HOUSTON -- After storming their way to their biggest lead of the series, the Houston Rockets hung on for dear life down the stretch in a 105-103 win over the Oklahoma City Thunder in Game 4 of the Western Conference quarterfinal matchup Monday night at Toyota Center.
The Thunder will take a 3-1 series lead back to Oklahoma City, where the series resumes Wednesday.
The Rockets earned their first postseason victory since May 14, 2009, despite failing to score over the final two-plus minutes.
Kevin Durant pulled Oklahoma City to within two points after he hit a 3-pointer at the 1:42 mark and made a driving dunk in traffic 30 seconds later. However, on their final possession, the Thunder came up empty, with Durant losing the ball near midcourt and Reggie Jackson having his subsequent drive to the basket thwarted by Houston center Omer Asik.
Durant paced the Thunder with 38 points, eight rebounds and six assists, while Jackson chipped in 18 points.
Houston guard James Harden had just 15 points, missed eight of 12 shots and committed 10 turnovers. His isolation shot attempts late did little to help the Rockets' cause. However, Chandler Parsons scored a team-high 27 points, grabbed 10 rebounds and handed out eight assists. Asik finished with 17 points and 14 boards, and Patrick Beverley chipped in 16 points.
Houston led by as many as 13 points in the third quarter and was up 98-90 after two Asik free throws with 7:37 remaining.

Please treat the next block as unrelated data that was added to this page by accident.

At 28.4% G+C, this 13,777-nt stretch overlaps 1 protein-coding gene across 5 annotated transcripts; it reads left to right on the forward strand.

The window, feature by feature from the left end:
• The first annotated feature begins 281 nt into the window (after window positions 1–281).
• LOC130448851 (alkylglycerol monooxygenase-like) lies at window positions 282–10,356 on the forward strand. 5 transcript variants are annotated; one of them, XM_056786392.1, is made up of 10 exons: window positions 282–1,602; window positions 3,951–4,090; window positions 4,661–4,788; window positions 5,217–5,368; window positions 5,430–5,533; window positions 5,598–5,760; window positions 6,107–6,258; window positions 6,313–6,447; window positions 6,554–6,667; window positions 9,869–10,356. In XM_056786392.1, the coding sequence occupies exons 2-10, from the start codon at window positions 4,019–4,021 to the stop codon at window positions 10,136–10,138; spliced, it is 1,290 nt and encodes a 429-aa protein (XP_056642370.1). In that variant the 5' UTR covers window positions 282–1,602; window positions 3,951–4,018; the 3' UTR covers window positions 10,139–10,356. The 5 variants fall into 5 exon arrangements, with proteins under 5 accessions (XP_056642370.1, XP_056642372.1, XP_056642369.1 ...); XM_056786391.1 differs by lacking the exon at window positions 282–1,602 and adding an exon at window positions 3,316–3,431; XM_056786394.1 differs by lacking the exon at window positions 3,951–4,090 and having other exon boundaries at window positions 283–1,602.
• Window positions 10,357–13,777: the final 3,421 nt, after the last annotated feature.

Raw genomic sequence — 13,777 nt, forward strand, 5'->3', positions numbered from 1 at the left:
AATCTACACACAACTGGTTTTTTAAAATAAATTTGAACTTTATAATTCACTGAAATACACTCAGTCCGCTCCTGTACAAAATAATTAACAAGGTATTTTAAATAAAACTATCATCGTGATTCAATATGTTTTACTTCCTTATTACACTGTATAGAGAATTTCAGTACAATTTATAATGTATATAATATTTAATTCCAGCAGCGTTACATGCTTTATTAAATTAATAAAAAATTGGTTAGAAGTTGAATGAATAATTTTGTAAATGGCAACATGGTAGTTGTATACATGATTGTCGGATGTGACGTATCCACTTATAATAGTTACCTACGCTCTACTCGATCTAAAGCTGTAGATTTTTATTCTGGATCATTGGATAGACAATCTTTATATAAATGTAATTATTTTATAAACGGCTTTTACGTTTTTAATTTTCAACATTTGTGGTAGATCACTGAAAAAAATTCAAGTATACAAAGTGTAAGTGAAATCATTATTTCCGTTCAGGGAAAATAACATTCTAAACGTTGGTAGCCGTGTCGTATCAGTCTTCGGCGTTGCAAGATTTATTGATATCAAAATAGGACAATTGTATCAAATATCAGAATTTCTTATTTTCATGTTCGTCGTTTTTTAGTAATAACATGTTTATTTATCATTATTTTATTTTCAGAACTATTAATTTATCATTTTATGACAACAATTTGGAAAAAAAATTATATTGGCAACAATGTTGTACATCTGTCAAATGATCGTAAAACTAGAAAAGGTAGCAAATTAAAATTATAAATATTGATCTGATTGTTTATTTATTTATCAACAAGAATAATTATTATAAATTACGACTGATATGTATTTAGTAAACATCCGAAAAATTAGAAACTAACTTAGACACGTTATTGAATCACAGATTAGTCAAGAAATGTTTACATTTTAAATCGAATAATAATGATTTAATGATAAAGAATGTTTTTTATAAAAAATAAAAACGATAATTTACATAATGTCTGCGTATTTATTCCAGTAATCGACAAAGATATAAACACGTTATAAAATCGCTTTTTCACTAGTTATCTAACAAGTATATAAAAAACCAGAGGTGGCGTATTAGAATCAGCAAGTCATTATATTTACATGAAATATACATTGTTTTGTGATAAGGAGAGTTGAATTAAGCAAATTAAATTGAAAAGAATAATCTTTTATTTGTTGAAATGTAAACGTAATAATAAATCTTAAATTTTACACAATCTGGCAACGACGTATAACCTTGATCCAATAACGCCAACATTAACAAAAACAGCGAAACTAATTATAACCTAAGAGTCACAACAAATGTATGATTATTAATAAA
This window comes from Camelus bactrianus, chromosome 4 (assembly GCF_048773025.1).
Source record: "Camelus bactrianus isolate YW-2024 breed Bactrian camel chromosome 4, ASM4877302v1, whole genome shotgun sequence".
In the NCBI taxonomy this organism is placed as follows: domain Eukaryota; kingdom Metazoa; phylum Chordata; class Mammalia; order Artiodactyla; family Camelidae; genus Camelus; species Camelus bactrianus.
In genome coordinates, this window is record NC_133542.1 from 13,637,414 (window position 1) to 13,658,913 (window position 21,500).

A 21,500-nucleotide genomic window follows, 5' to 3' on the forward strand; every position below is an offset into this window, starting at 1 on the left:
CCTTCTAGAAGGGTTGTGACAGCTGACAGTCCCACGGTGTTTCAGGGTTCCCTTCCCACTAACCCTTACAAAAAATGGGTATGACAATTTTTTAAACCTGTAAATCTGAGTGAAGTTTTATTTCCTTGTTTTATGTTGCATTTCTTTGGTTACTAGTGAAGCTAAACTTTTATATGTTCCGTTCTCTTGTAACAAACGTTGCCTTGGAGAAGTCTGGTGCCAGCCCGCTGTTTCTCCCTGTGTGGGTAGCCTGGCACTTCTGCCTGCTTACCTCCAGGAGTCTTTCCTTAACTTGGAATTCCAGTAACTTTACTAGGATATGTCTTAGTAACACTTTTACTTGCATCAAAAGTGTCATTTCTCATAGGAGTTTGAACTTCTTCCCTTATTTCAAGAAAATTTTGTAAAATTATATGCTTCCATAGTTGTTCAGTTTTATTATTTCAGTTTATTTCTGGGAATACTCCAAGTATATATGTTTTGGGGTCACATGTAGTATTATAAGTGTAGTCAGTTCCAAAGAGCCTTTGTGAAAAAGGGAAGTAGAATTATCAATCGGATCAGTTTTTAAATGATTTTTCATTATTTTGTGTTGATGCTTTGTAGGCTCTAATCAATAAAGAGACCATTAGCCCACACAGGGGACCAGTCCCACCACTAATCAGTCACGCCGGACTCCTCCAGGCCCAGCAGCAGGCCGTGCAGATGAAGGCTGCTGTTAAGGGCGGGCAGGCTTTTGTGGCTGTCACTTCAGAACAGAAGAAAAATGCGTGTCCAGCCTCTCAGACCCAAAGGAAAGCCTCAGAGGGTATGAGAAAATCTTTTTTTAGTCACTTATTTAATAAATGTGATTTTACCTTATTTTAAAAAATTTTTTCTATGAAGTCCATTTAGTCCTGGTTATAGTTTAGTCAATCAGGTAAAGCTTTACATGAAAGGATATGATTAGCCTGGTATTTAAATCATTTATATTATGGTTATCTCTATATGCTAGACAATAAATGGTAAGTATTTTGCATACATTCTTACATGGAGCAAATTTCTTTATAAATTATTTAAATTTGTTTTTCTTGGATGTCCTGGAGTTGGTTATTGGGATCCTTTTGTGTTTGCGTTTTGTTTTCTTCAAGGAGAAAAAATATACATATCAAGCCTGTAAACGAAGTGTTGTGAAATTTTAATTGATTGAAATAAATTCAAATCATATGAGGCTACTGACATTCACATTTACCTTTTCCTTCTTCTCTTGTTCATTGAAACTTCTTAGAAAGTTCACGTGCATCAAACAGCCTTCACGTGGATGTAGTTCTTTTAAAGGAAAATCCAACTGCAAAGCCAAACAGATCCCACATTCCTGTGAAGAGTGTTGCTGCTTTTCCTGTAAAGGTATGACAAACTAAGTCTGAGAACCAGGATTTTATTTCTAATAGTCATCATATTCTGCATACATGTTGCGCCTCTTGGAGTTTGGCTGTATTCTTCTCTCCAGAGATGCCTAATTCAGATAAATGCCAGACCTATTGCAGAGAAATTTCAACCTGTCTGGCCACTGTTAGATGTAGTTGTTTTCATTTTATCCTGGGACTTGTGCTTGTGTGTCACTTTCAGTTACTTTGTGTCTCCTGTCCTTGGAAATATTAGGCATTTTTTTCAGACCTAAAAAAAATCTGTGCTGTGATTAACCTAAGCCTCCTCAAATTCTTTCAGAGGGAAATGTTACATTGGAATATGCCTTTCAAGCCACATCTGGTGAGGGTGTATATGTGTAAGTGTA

The Rockets took their early cue from their frenzied crowd and darted to a 13-4 lead that represented their largest of the series. Just as in Game 3, the Thunder had a response or, more specifically, Durant did, with two free throws, a three-point play and a 19-foot pull-up jumper that pulled the Thunder even at 16-16.
Separation was difficult to come by for both teams, with each responding to rallies by the other as if this were a series finale.
The Thunder seemed poised to run way when Durant capped a 12-0 burst with a bank shot that resulted in a 43-34 lead with 6:29 left in the half. That's when the Rockets turned to Carlos Delfino because, with Harden en route to more first-half turnovers (seven) than points (six), Houston needed someone to step up and provide stability.
Delfino drilled a 3-pointer and capped a key sequence with a steal and another trey just before halftime as the Rockets stole the final five points. What had been a 12-point Thunder lead disappeared completely when Parsons opened the third quarter on fire, sparking a 10-0 run that pushed the Rockets back in front 63-60.
For that 12-minute stretch, the Rockets were unstoppable, pouring in 38 points on 13-for-20 shooting with Parsons serving as the sparkplug. Contributions came from every corner, but Parsons was the key.
NOTES: Considering the years it took the Thunder to establish an identity with Durant and Russell Westbrook serving as the core of their organizational foundation, one game without Westbrook doesn't provide a clear picture of team's personality moving forward. Westbrook is out for the postseason due to a knee injury. "It's definitely going to continue to develop," Thunder coach Scott Brooks said. ... For the Rockets, how the Thunder evolve directly impacts their ability to construct a flexible game plan. "KD (Kevin Durant) handled the ball a little more than I thought he would," Rockets coach Kevin McHale said of Game 3. "I thought that they'd let (Reggie) Jackson handle it a little bit more. So we had to take a look at that."